Year 1184 was a leap year starting on Sunday of the Julian calendar. Yaqub al-Mansur becomes the third Almohad Caliph; the warlord Ali b. Ghaniya and his brother Yahya seize by surprise the Almohad-dominated cities of Constantine, Béjaïa and Algiers. While they are away from their base in Mallorca, one of their brothers, takes control of the island and calls in the Almohads, whom intend to capture Mallorca for themselves; the Banu Ghaniya reenforcement arrives just in time from Africa, to defeat the Almohads and reassert their domination of the island. February 19 – Second Battle of Uji: Minamoto no Yoshinaka is defeated by his cousins and Yoritomo, for the control of Japan. June 15 – Battle of Fimreite: King Sverre of Norway defeats and kills his rival, Magnus Erlingsson, to take the throne. Diet of Pentecost organised by Emperor Frederick I in Mainz The Almohads reconquer the Alentejo, besiege Lisbon on land and blockade the port with their navy. A Portuguese soldier manages to swim to the largest ship of the fleet, to sink it.

This ship was so tall, it would have allowed the Muslims to reach the walls of the city. The next day, the Almohads have taking with them a number of civilian captives; the Almohad army continues its campaign by the siege of Santarém, where the caliph, Abu Yaqub Yusuf is killed. The city of Abbeville receives its commercial charter. Archbishop Absalon of Lund wins a naval victory over duke of Pomerania; the streets of Paris in France are paved, by order of Philip Augustus. A great fire at Glastonbury Abbey destroys several buildings. In England, the first royal ordinance, demanding that the Knights Templar and Hospitaller assist in the collection of taxes, is promulgated; the Papal bull Ad Abolendam is issued against several European heretical groups: the Cathars, the Waldensians, the Patarines and the Humiliati. It is created after a landmark meeting in Verona, between the Holy Roman Empire under Frederick Barbarossa, the Catholic Church under Pope Lucius III. December 20th, The Aurumestus Church underneath Rome was demolished after accounts of a demon was reported.

A trial of heretics was conducted and due to the church members repeated stories of an entity known as "Dectard" they were accused of Luciferanism and burned. April 11 – William of Winchester, Lord of Lüneburg Eleanor, Fair Maid of Brittany Saadi, Iranian poet January 2 – Theodora Komnene, Duchess of Austria, daughter of Andronikos Komnenos February 16 – Richard of Dover, Archbishop of Canterbury February 21 – Minamoto no Yoshinaka, Japanese shōgun March 27 – Giorgi III, King of Georgia June 15 – Magnus Erlingsson, King of Norway October 14 – Yusuf I, Almohad Caliph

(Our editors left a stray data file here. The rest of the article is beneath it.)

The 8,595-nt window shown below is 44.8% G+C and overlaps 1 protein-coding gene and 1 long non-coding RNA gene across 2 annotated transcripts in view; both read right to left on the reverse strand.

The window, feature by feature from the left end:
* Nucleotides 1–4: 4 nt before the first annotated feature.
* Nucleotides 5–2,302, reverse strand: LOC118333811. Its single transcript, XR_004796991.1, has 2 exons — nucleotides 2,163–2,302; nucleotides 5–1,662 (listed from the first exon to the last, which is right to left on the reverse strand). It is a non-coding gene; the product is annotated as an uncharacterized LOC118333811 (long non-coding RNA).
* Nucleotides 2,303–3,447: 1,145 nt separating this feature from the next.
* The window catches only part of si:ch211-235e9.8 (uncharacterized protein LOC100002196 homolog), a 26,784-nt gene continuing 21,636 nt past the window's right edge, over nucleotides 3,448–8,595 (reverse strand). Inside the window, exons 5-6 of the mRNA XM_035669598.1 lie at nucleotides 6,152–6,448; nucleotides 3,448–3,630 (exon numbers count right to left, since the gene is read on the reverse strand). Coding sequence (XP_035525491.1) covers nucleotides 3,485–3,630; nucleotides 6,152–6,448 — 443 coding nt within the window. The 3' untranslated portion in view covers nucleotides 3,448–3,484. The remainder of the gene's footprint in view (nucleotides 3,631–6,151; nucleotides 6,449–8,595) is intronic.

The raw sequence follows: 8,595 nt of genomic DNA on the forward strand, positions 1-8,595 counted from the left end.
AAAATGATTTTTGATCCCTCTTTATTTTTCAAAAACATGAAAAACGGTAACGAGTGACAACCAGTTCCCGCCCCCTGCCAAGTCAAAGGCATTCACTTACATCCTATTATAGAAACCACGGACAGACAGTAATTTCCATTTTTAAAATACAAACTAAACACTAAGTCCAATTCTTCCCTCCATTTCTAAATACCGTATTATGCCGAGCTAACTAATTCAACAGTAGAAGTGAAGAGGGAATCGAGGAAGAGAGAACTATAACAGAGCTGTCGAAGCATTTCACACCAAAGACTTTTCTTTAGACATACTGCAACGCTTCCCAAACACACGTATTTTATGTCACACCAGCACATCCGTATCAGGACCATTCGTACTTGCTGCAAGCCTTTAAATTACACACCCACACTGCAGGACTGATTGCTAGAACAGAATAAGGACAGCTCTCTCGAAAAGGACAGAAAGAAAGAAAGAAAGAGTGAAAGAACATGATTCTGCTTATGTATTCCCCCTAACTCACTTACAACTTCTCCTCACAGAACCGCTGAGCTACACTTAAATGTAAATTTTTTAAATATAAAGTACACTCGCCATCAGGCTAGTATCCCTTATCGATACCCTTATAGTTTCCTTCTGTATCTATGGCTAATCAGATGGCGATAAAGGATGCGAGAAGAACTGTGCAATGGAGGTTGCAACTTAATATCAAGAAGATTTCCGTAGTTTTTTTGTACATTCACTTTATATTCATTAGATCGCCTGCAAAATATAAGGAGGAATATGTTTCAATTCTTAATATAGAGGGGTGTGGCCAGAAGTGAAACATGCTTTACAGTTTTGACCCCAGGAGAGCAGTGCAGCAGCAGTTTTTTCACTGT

Shokat Ali

Shokat Ali is an English snooker player of Pakistani descent, who represents Pakistan in international tournaments. Ali turned professional in 1991, but his best performance in professional competition came ten years in the 2001 Thailand Masters where he reached the quarter-finals, beating Ronnie O'Sullivan en route, he first gained notice when he defeated Jimmy White to reach the last 16 of the 1998 Grand Prix, enjoyed a run of form in 1999. He has career earnings of over £240,000 and has a high break of 139. In 1998 Ali became the first man to win a Gold Medal for cue sports in world competition which he achieved at the Asian Games. Shokat Ali won an episode on the game show "The Big Break" in 1996. In doing so, he became the first Pakistani snooker player to win the show. In 2005 his cue was stolen from his car, he suffered a deterioration of results as he struggled to find another cue he could show his best form using, he dropped off the game's Main professional tour in 2007, but showed signs of a return to form in 2008, winning an event on the secondary PIOS Tour.

Ali is co-owner, with fellow player and horse enthusiast Chris Norbury, of Elite Snooker Club in Preston. Shokat Ali awarded Tamgha-e-Imtiaz by Pakistan Government for his Gold Medal achievement


Salvington is a neighbourhood of the Borough of Worthing in West Sussex, England. It lies south of the A27 road two miles north-west of the town centre, it is served by three elected Worthing Borough Councillors at any given time Nicola Waight, Noel Atkins and Michael Cloake, all Conservative. Salvington is thought to mean either ` Sǣlāf's farmstead. Salvington was a hamlet within the parish of West Tarring; when most of Tarring became part of Worthing in 1902, Salvington joined the parish of Durrington which included nearby High Salvington. Salvington became part of the borough of Worthing in 1929. Salvington is best known as the birthplace of the great jurist and antiquarian John Selden in 1584; the cottage in which he lived was demolished in the 1960s when it fell into disrepair and was replaced with a row of bungalows. However Salvington's main public house, Ye John Selden, retains his name. Salvington is home to'Old Sussex House' in Salvington Road; this 16th-century building known as'Salvington Lets' is a listed building and retains in its attic what is the last cockfighting pen in Sussex, surrounded by a thin oak trellis hammered together with hand-made nails.

Salvington, along with High Salvington, have their own local football team, the Salvington Football Club. Founded in March 2009 by Phil Heckels, Darren Cooper and Nev Galvin, they compete in the Worthing & Horsham District Sunday League where they won the 4th Division undefeated in their debut season, 2009/10, they play their home game at Hillbarn. Media related to Salvington at Wikimedia Commons